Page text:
Looking at the recent records of arrests and jail intakes involving the Portland Police Bureau, especially during Occupy-related demonstrations, a vast majority of "crimes" the arrestees were charged with boil down to a few: "Interfering with Peace (sic) Officer [IPO]," "Disorderly Conduct," "Resisting Arrest," and occasionally "Furnishing False Information to Police." Curiously, all these charges could only occur because of police encounters. In order to manufacture such "crimes," it must be either that the police had other reasons (by ways of normal burden of suspicion) to believe that one had committed a crime, or that the police intentionally incited and caused one to commit one of these offenses.
The same tactics are frequently used outside the context of demonstrations by the Portland Police Bureau against unhoused population on a daily basis.
These victimless and police-manufactured "crimes" cost the City of Portland, Multnomah County, and the State of Oregon a lot of money when local governments are struggling to make their ends meet in this economic reality, and take away valuable resources from stopping true crimes involving violence or fraud, in which actual citizens are victimized by perpetrators. This is in addition to any legal liabilities arising from claims of police brutality and civil rights violations, both in compensating the arrestees brutalized, and in fighting such allegations in courts and in lawyers' fees.
Furthermore, existence of these "tools" that the Portland Police Bureau may utilize as pretexts for arrests has a chilling effect on people's rights to assemble, speak, and express, and serves as a deterrent to political dissent, which would indeed be a violation of the Oregon constitution.
Finally, the state powers to arrest -- traditionally considered an important aspect of the state sovereignty -- is also a severe limitation and abridgment of human rights and is therefore to be used only in extreme circumstances, especially in absence of a valid arrest warrant issued by a competent court of law. Frivolous, indiscriminate, and reckless use of such powers is an affront to the values we espouse in a free, civilized society that places importance on constitutionally-limited government and respect for human rights.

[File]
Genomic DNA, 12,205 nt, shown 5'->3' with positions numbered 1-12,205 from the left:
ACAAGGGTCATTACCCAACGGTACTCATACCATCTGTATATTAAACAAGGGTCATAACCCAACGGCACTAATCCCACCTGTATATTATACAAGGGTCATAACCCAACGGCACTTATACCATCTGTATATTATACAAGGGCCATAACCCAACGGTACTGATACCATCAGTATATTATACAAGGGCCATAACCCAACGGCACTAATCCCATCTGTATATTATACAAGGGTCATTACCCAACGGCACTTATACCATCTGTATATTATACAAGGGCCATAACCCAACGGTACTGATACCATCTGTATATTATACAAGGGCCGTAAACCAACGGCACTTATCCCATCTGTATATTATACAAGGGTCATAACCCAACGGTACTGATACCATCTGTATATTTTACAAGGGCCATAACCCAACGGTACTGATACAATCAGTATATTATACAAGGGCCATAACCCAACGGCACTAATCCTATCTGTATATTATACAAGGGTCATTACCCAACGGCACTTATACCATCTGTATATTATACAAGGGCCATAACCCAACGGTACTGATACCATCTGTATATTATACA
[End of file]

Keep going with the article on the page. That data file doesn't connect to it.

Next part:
As the history of the Occupy Portland and its allied actions demonstrates, and also as the annual tradition leading to the Portland Rose Festival in which the Portland Police Bureau conducts the annual pre-festival "sweeps" of transient campsites, we often question whether the primary interest of the City of Portland is to use the Police Bureau as a mercenary force for the benefits of the real estate and business elites, rather than providing a sense of safety for all Portlanders regardless of socioeconomic status, state of mental health, or political opinions.
We demand the Mayor and the City Council therefore to rein in the conducts of the Portland Police Bureau, and issue a clear guideline on warrantless and/or In Flagrante Delicto arrests that unequivocally requires that any arrest must be based on actual crimes being already committed, and that arrests for "violations" such as park rules and traffic violations that ordinarily are never a matter of arrests will not be permissible under any circumstance.
Furthermore, we demand that the City of Portland immediately suspend all enforcement of (and thereby de facto decriminalizing) "Interfering with Peace Officer [IPO]," "Disorderly Conduct," "Resisting Arrest," and occasionally "Furnishing False Information to Police," as these are vaguely defined to the extreme, and are only used as tools of convenience for the police to make arrests when no other legitimate charges could possibly stick up in the court.
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